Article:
First of all, what place does morality have in this? There are some universally agreed moral principles – do not kill is pretty widely accepted – but does this really fall into the same category? Is it right, for example, to have a friend round to dinner rather than send some money to feed the hungry? Some will say one thing, some another. Universal moral principles are of the greatest importance, but are not a guide to every detail of life.

And in practical terms, companies actually do not bear the burden of a tax. Companies are not individuals. They are organisations designed to produce and supply things. They employ people, machinery, intellectual property, capital, raw materials, and so on, and combine them to produce things for people. Companies are intermediaries.

If a company has to pay as tax some of the money it makes from selling its output, that leaves it with less to distribute. So it pays less to shareholders, employs fewer workers, and buys less in the way of raw materials. And of course it makes and sells fewer goods. In other words, some of the profits may be handed over by the company, but the burden is borne by the company’s shareholders, employees, suppliers, and customers.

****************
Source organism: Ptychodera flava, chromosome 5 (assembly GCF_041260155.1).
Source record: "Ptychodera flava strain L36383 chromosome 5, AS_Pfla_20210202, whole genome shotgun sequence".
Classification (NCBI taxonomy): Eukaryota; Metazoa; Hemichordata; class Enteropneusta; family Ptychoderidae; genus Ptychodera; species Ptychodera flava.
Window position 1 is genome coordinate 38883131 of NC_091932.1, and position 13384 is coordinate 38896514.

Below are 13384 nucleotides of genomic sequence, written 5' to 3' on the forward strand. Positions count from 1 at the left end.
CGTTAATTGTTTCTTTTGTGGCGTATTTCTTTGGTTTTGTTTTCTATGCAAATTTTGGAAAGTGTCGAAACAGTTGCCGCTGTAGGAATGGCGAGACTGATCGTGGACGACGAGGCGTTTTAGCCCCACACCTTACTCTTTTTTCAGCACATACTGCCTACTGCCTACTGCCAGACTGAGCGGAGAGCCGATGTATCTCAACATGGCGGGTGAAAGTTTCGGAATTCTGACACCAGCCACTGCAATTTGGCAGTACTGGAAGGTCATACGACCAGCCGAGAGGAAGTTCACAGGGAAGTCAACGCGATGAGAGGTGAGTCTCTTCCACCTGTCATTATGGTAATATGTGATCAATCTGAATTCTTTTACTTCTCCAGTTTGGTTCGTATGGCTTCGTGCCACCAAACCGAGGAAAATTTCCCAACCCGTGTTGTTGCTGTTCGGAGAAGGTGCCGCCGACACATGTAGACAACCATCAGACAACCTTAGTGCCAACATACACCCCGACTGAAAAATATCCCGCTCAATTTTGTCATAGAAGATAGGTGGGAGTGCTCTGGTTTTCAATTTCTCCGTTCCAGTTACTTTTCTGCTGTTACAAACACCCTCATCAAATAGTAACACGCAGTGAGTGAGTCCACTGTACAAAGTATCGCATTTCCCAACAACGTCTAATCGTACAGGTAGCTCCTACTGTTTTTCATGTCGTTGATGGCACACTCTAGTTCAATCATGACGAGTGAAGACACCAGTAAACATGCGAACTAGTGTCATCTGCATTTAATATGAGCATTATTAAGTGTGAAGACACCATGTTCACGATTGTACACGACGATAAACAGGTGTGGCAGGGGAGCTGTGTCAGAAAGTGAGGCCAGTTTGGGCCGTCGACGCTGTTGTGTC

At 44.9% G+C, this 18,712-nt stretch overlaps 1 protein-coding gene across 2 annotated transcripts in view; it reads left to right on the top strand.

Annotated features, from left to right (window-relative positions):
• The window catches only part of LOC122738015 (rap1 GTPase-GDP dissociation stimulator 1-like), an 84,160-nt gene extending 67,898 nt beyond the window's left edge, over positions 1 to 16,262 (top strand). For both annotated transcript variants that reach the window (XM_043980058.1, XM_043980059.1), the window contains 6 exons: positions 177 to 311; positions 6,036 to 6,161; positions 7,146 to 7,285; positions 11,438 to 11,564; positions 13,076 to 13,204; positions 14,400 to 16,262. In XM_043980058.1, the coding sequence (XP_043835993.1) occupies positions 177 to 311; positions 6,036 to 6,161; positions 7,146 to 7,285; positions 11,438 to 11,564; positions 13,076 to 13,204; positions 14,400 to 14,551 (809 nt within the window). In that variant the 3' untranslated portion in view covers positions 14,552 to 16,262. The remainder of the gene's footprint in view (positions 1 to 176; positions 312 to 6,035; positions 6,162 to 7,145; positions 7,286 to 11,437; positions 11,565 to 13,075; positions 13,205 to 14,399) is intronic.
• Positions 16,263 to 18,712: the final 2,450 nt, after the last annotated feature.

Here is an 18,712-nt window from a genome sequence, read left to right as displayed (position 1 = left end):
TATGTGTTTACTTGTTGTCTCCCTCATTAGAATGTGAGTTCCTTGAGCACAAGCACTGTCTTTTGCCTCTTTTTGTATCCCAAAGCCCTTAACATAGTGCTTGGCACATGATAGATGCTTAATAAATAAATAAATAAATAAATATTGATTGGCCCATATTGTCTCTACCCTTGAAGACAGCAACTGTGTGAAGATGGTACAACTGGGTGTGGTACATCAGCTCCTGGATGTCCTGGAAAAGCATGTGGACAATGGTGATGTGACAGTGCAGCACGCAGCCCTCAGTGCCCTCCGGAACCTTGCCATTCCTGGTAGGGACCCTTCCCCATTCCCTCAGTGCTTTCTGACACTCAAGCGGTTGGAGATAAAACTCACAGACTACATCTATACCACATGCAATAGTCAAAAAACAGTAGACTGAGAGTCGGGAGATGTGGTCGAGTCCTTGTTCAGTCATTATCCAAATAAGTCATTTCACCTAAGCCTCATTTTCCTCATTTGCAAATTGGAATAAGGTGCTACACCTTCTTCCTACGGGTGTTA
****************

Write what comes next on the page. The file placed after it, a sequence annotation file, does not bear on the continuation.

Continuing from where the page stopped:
Note too, that much tax is paid in consequence of the activities of companies; income tax, capital gains tax and, in many countries, sales tax (VAT in Britain, and also national insurance here). That is one of the reasons governments try to produce tax regimes designed to attract businesses. Those who complain about tax avoidance by companies should see that the more tax a company avoids, the more tax its owners and employees will pay. Criticising corporations for avoiding tax is actually criticising them for doing what governments want. Governments all round the world compete to provide favourable tax regimes for business. They accept the phenomenon of legitimate tax avoidance, taking advantage of the tendency in, for example, efforts to incentivise pension saving, or industrial development in particular regions.